Our room in the hostel

It was so refreshing to get to the sea line and be able to look out across the water. In Kiev, I’ve begun to feel a bit chlosterphobic out among the tall, tall buildings. It’s kind of like after being in BC for awhile. It is so beautiful and I absolutely love the trees and mountains, but after awhile I just want to be able to SEE! I guess I am just a true Saskatchewan girl, and I really do want to watch my dog run away for days and days.

 We walked across a bridge filled with people fishing over the side, we ate lunch in a Turkish restaurant, and we wandered up and down cobblestone streets.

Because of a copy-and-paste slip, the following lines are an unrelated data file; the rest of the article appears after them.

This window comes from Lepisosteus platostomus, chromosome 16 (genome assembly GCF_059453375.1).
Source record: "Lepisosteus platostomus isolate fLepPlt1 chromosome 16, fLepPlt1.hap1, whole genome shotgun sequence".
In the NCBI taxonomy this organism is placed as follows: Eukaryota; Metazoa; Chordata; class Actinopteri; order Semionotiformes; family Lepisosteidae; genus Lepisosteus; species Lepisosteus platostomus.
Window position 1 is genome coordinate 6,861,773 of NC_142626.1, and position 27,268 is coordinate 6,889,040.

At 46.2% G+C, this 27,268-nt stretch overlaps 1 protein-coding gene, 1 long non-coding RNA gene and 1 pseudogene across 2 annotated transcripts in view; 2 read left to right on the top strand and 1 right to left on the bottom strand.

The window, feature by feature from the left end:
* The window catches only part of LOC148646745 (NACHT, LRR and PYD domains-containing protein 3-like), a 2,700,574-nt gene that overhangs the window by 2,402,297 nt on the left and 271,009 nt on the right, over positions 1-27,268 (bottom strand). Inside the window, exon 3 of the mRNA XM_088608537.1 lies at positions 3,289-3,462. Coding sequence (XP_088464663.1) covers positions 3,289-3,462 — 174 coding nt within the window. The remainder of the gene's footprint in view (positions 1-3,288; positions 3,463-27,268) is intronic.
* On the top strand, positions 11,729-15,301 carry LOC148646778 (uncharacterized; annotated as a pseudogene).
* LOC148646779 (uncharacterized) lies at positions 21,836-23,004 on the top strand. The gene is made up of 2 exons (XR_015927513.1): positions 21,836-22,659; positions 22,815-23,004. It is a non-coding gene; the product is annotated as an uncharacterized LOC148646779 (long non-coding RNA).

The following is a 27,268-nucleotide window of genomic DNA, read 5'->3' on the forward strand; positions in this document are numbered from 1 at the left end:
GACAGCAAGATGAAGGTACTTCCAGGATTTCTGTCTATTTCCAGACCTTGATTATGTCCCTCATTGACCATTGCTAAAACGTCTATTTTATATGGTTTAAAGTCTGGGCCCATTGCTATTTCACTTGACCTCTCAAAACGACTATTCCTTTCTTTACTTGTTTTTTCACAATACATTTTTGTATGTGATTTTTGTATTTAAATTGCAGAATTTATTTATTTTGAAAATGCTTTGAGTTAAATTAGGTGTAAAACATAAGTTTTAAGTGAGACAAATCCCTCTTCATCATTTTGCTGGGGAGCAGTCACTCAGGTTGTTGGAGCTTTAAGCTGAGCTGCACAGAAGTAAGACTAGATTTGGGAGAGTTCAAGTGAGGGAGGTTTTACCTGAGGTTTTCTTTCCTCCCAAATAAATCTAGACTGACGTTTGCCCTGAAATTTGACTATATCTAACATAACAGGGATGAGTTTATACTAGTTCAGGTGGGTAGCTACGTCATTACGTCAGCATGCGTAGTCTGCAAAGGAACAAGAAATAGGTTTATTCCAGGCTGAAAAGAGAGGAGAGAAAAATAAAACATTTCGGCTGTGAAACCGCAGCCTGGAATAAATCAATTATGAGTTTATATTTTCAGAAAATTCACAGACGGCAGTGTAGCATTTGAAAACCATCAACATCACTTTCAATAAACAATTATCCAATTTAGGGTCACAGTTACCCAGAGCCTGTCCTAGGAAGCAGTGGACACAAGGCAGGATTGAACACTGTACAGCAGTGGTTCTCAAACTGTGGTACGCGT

One thing that we immediately noticed was all of the cats! They are literally everywhere! There are obviously stray cats and dogs in Kiev, but not like this! We could not believe how many there were, and how tame they were. Cats were everywhere, including hanging around the tables outside of restaurants. This is a good time to mention that Britt is actually afraid of cats, so needless to say we mostly spent the rest of the week dining indoors! We had to Google it when we got back to our hostel the first night, because it was just so strange to see so many cats. Turns out cats are highly tolerated and even respected within Islamic societies because of the prophet Mohammad’s love of them. It has kind of become folklore the way people will tell stories about Mohammed and cats. Most of the cats we saw were well taken care of, you can see many shops that have little food and water dishes out front for them. We read a saying, “if you kill a cat, you need to build a mosque to be forgiven by God.” It’s pretty cool to see how the city kind of networks together to take care of its collection of cats.